When is Indigenous Day?
The Brazilian Indigenous Day is celebrated annually on April 19.This important date serves to remind and reinforce the identity of the Brazilian and American Indian people in the current history and culture.
Before the arrival of the first Europeans on American soil, all the countries that form this continent were largely populated by important indigenous nations. Unfortunately, human greed, cruelty and disease caused many tribes to be totally decimated and much of the indigenous culture was forgotten.
In an attempt to preserve the traditions and identity of the natives, Indigenous Day arose to prevent the new generations from forgetting the true roots that make up the Brazilian and other Latin-American people.
What about International Day of Indigenous Peoples?
April 19 was chosen as the date to commemorate the indigenous culture in honor of the First Inter-American Indian Congress, which took place on April 19, 1940 in Mexico City. The purpose of this congress was to gather the indigenous leaders of the different regions of the American continent and watch over their rights. At the international level, the United Nations (UN) also created the International Day of Indigenous Peoples (9 August) to raise awareness among governments and the world population about the importance of preserving and recognizing indigenous rights.
Since then, the protection of indigenous people rights increased hugely. Presently, the Brazilian indigenous reserves occupy 12.5% of the territory, according to the National Foundation of the Indian (Funai). The number is equivalent to 1,069,424.34 square kilometers of land distributed in 503 already recognized indigenous lands.
Almost all of Brazilian states have indigenous reservation areas. The Amazon is the state that has the most areas.
Still according to FUNAI, the population living in villages is 512,000 people, distributed in 225 ethnic groups with 180 different languages. In Brazil, according to data from the Brazilian Institute of Geography and Statistics (IBGE), 734,000 people identified themselves as indigenous in 2009.
The Xingu Indigenous Park alone covers an area of 27,000 square kilometers located in the north of the state of Mato Grosso, deep within the Amazon basin. There are 5,500 inhabitants, divided into many different tribes and ethnicities, with diverse dialects and culture. This park is considered the largest and one of the most famous reserves in the world. Created in 1961, during the government of Jânio Quadros, it was the result of several years of work and political struggle, involving the brothers Villas-Boas, alongside personalities like Marechal Rondon, Darcy Ribeiro, Noel Nutels, and many others.
More about Xingu
In more than half a century of existence, the Xingu has undergone several changes that coincide with the history of the indigenous question in the last decades. At first, the philosophy applied by the Villas-Bôas brothers was aimed at protecting the Indian from contact with the culture from the great urban centers. At the time, for example wearing slippers or riding a bicycle was not allowed, in an attempt to not change anything in the daily life of the community.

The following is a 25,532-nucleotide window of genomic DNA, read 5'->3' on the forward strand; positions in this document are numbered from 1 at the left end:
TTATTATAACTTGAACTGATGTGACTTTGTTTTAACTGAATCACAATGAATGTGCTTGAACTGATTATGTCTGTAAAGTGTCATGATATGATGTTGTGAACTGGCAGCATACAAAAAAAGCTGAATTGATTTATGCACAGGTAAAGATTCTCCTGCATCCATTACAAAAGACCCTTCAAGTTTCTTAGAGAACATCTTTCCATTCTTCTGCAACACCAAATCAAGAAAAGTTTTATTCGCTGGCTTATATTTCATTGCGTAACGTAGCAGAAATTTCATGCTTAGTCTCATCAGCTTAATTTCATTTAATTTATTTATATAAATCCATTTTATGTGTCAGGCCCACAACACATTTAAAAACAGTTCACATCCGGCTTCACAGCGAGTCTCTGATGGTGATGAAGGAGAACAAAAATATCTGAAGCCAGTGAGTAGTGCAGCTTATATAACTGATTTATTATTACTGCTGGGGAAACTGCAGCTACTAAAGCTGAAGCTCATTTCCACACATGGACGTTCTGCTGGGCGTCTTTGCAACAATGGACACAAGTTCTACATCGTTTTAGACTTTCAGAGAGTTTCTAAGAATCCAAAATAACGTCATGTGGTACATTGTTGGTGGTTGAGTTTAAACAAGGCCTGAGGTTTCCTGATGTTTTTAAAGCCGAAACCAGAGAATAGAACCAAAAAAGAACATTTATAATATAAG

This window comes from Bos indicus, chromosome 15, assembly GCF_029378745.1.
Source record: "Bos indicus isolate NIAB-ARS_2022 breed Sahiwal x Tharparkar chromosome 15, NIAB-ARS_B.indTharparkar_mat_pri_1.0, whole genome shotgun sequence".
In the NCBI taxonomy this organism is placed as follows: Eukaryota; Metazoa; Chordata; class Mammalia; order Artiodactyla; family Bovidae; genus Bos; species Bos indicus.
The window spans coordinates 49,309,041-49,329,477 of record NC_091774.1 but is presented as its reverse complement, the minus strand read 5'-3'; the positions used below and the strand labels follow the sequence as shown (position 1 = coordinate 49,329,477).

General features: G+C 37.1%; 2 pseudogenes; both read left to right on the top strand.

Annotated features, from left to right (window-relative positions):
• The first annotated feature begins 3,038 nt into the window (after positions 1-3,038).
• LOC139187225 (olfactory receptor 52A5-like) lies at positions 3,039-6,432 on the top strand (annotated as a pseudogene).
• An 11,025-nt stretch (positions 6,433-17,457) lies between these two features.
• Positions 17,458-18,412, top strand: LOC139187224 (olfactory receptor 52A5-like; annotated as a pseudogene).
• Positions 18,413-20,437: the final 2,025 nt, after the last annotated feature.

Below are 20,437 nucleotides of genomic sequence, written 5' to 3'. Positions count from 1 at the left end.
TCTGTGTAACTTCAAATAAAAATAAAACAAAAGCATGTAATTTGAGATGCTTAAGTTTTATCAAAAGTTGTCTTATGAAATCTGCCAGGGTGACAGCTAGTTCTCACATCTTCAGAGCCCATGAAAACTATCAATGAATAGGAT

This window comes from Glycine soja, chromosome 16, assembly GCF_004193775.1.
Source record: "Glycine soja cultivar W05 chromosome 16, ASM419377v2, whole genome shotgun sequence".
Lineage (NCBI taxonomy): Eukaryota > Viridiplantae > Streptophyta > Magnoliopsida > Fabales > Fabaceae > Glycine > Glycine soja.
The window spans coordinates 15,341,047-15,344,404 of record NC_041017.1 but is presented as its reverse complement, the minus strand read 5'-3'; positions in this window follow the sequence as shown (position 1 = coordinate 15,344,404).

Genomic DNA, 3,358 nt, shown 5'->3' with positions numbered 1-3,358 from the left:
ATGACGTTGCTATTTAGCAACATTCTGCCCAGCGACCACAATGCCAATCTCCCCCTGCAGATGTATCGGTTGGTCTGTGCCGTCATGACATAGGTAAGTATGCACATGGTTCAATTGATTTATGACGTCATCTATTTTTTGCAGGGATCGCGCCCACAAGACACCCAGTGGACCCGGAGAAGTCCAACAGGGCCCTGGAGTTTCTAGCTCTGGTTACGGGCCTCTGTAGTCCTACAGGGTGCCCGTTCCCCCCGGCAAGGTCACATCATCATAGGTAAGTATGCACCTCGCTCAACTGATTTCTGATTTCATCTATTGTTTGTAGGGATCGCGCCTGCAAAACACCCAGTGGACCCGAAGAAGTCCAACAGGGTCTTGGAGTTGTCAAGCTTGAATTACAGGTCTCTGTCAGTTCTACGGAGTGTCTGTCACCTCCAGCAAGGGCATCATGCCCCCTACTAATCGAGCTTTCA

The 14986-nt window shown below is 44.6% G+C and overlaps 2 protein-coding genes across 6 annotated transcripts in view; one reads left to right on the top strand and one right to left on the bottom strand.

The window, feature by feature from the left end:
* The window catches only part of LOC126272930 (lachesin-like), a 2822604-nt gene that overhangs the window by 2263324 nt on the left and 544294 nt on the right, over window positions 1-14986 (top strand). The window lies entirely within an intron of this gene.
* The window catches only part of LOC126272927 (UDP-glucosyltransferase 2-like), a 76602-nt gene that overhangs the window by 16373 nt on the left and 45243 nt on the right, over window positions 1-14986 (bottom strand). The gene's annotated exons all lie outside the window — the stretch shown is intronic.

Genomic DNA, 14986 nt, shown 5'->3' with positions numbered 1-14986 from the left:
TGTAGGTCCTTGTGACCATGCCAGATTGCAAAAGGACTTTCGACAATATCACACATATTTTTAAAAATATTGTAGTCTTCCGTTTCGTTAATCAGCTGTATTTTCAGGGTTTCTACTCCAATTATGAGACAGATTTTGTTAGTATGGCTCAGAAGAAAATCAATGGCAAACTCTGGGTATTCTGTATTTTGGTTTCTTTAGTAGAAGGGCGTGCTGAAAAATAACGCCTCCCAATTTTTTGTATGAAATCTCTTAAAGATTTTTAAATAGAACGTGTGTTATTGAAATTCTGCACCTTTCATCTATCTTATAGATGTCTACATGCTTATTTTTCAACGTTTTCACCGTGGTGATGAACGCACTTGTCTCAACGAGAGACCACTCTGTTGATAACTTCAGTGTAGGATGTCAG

The creation of the park was one of the consequences of the Roncador-Xingu Expedition and the so-called “March to the West,” a movement planned under the government of Getúlio Vargas to conquer and break the heart of Brazil. Beginning in 1943, the clearing penetrated the central region of Brazil, uncovered the southern Amazon and made contact with several indigenous ethnicities still unknown.
The leadership of the Villas-Bôas brothers transformed the militaristic character of the March into the West. Due to Marechal Rondon’s philosophy of, “dying if needed, never killing,” for a potentially violent mission, it became a contact, pacification and respect expedition towards the various indigenous peoples of the central-western region of Brazil. A work recognized throughout the world as one of the most important for the preservation of the diversity of people.
Language and People
In the Xingu area, approximately 5,500 Indians from fourteen different ethnic groups, belonging to the four major indigenous linguistic trunks of Brazil live in the Xingu area: the Carib, Aruaque, Tupi and Macro-Jê. Centers of study, including the United Nations Educational, Scientific and Cultural Organization, consider this area to be the most beautiful linguistic mosaic in the country.
The tribes that live in the region are: cuicuros, calapalos, nauquas, matipus, icpengues (all with Caribbean linguistic trunk), meinacos, uaurás, iaualapitis (aruaque linguistic trunk), auetis, camaiurás, jurunas, caiabis (trunk linguistic Tupi), trumais (isolated language), suiás (macro-jê linguistic trunk); while the panarás (kreen-akarore), the menbengokrês (caiapós) and tapaiunas (paws) were still living in the area of the park.
When created in 1961, Orlando Villas-Bôas was named the general administrator of the Xingu National Park, later denominated Xingu Indigenous Park. He was able to guarantee the preservation of the flora and fauna of the region. He encouraged the study of ethnology, ethnography and linguistics, working with national and international researchers. Documentary filmmakers were also authorized, resulting in a valuable audiovisual collection.
The epic work of the Villas-Bôas brothers is one of the most important and controversial episodes of Brazilian anthropology and indigenous history.
The conception of the Xingu Indigenous Park, the costs to its implementation and its drastic consequences, the constant attack of loggers and landowners and the indigenous policies of the Brazilian State are important themes for reflection on the meaning of this whole experience.